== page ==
James A. Wells, PhD

University of California San Francisco

James A. Wells, PhD, has pioneered the engineering of proteins, antibodies, and small molecules that target catalytic, allosteric, and protein–protein interaction sites. He innovated mutagenesis methods including protein and substrate phage display, cassette mutagenesis, alanine-scanning, engineered enzymes for bioconjugations, and disulfide "tethering", a novel site-directed fragment based approach for drug discovery. These lead to important new insights into protease mechanisms and signaling pathways, growth factor signaling, hot-spots in protein–protein interfaces, and several protein engineered products sold by biotechnology companies today including Genentech, Genencor, and Pfizer. He received his PhD from Washington State University and Post-doc at Stanford University. Wells started his independent research career in Protein Engineering at Genentech (1982–1998), President and CSO at Sunesis Pharmaceuticals (1998–2005) and now Professor of Pharmaceutical Chemistry at UCSF. He has received societal awards from the American Chemical Society, the Protein Society, the American Peptide Society, and the ASBMB. He is an elected member of the National Academy of Sciences, American Academy of Arts and Sciences, and the National Academy of Inventors. He is an inventor on more than 60 patents, authored more than 170 peer-reviewed papers, and a founder of Sunesis, Calithera, and Warp Drive.

Manoj Charati, PhD


Manoj Charati, PhD, is a Principal Scientist in Oncology Research & Development at Pfizer. He joined Pfizer in 2010 and has over ten years' experience in drug delivery and protein/peptide chemistry. He currently oversees ADC bioconjugation, purification and analysis at Pfizer Oncology. Prior to joining Pfizer, he gained a PhD at the University of Delaware followed by a postdoctoral fellowship at University of Pennsylvania.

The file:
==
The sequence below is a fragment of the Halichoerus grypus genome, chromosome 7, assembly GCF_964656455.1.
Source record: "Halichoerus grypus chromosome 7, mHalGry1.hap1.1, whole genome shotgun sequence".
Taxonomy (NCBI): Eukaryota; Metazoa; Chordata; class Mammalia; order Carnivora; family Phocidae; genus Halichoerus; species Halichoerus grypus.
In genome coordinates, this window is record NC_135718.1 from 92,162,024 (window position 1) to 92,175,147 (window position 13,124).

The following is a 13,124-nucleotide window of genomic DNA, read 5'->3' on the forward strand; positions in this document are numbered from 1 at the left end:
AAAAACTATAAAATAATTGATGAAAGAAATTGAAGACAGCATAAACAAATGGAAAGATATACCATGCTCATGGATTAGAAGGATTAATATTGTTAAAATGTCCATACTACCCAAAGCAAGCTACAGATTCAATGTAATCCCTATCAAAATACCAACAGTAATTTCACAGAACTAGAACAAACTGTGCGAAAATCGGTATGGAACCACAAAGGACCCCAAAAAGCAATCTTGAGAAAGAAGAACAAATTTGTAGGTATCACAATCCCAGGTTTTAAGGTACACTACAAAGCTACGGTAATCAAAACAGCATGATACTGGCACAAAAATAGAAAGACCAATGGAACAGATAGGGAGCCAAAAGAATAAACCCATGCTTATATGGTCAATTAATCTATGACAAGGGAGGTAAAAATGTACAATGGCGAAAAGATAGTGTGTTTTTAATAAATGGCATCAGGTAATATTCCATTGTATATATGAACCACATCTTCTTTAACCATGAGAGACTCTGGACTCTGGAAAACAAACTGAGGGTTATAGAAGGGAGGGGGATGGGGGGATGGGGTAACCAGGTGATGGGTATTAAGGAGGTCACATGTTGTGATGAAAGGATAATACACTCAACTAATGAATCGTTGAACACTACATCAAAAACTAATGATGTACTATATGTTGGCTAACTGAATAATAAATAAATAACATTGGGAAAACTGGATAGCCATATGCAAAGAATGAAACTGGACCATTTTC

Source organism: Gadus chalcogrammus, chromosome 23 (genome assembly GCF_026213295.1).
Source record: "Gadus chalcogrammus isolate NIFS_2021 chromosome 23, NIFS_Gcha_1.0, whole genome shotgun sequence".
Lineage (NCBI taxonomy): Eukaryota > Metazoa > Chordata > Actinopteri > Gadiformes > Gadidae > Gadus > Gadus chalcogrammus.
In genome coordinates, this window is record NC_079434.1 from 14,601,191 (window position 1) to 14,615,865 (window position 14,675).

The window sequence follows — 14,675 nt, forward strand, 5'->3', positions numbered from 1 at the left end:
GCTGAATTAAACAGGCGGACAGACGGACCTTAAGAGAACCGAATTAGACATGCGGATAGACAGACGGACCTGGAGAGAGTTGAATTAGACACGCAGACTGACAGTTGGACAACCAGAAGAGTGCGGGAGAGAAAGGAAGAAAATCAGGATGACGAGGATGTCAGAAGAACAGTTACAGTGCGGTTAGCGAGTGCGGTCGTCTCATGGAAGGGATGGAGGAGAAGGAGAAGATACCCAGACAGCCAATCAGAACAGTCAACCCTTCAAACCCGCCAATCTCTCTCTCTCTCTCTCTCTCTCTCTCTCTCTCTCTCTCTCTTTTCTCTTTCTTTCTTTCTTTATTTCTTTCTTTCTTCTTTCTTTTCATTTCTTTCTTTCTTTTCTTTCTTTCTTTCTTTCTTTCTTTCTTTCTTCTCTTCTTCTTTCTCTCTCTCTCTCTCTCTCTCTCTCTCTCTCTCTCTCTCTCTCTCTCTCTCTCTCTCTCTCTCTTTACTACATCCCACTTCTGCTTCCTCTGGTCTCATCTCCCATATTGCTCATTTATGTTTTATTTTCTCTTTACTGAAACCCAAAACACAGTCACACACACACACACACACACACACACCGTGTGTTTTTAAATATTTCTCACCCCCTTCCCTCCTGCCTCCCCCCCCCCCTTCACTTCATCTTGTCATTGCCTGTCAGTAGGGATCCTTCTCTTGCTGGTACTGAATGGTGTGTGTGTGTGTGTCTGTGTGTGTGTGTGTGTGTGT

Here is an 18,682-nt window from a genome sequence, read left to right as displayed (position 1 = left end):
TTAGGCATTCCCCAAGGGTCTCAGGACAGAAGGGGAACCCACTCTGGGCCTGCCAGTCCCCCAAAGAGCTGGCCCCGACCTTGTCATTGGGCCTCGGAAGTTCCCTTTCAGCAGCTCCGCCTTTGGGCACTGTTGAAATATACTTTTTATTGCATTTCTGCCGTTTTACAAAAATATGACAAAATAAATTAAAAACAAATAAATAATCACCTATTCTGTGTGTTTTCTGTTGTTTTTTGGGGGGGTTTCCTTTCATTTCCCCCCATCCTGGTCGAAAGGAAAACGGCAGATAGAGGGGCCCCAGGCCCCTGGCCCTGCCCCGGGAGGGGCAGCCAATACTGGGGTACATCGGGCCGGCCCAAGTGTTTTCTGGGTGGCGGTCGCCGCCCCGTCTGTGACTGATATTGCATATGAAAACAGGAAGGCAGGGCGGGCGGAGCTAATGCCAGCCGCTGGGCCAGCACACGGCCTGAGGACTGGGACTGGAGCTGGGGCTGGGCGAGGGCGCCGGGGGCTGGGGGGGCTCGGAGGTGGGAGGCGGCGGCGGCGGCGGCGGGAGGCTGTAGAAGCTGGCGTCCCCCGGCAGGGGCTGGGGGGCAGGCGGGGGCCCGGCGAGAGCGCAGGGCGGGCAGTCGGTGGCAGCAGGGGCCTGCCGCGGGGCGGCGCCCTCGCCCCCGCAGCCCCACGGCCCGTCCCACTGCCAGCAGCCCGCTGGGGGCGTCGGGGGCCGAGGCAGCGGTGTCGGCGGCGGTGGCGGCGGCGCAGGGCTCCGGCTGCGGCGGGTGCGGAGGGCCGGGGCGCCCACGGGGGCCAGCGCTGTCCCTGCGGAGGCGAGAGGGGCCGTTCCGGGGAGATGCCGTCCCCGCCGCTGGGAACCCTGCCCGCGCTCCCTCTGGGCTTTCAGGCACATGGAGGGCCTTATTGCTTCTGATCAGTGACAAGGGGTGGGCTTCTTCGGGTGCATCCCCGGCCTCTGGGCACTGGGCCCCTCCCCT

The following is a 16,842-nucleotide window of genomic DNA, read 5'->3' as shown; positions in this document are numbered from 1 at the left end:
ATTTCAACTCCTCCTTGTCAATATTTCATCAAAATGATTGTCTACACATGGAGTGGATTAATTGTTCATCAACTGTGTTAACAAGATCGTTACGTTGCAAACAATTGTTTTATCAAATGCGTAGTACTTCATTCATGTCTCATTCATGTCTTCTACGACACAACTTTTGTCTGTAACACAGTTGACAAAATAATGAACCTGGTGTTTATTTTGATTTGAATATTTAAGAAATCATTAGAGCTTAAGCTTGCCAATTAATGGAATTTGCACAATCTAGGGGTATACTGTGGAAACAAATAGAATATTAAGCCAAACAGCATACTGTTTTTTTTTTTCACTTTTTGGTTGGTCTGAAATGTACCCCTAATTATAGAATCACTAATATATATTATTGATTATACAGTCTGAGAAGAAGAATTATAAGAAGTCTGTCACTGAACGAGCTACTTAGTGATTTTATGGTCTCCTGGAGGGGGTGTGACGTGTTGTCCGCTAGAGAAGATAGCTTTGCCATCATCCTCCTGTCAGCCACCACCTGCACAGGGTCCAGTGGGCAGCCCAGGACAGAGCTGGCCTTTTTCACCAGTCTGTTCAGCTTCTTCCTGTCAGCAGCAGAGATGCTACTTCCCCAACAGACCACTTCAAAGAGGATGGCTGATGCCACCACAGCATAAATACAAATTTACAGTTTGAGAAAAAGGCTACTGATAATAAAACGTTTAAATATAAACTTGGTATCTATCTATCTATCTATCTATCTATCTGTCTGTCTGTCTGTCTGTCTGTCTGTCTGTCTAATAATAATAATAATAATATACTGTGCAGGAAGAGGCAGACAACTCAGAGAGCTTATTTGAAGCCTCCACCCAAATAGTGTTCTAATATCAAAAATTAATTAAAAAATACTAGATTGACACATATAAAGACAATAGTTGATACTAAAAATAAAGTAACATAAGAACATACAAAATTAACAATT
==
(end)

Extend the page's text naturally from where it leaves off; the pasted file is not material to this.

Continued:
Presented by

  • The New York Academy of Sciences

Premiere Supporter

  • Pfizer

The Chemical Biology Discussion Group is proudly supported by the American Chemical Society and The Rockefeller University

This program is supported by an educational grant from AbbVie

Promotional Partners

The American Physiological Society

American Society for Pharmacology & Experimental Therapeutics (ASPET)


Society for Laboratory Automation and Screening


Innovations in the Development of Next Generation Antibody Drug Conjugates (ADCs)
Manoj Charati, PhD, Oncology Research & Development, Pfizer

Antibody Drug Conjugates (ADCs) represent a promising therapeutic modality for the treatment of cancer. This talk will describe technological advances in the development of efficacious and safer ADCs, including antibody engineering for delivery of novel cytotoxins. Recent improvements in conjugation chemistries and the impact of ADC biophysical properties on biological response will be highlighted.

Chemical Tagging and Customizing of Cellular Chromatin States Using Ultrafast Trans-splicing Inteins
Yael David, Department of Chemical Biology, MSKCC

Chromatin serves as the physiologically relevant form of eukaryotic genomes. Modifications to both the DNA and the histone-packaging proteins allow chromatin to act as a dynamic signaling platform to regulate genomic DNA access and ultimately establish and maintain cellular phenotypes, so-called epigenetic regulation. Aberrant chromatin signaling, as a consequence of abnormal inputs and outputs, is associated with many diseases, especially cancer. A full understanding of individual chromatin signaling processes, and their interconnectivity, is a prerequisite to the design of next-generation therapeutic agents that act to ameliorate epigenetic dysregulation. However, it is extremely challenging to explore specific epigenetic mechanisms in the complex milieu of the cell nucleus, and methods that bring the precision and flexibility of synthetic chemistry to a native chromatin context provide one possible solution to the problem. Here we present a synthetic biology method to engineer histones that bear site-specific modifications on cellular chromatin using protein trans-splicing.

A Structural Basis for Aza-Glycine Stabilization of Collagen
Alexander J. Kasznel, BS, University of Pennsylvania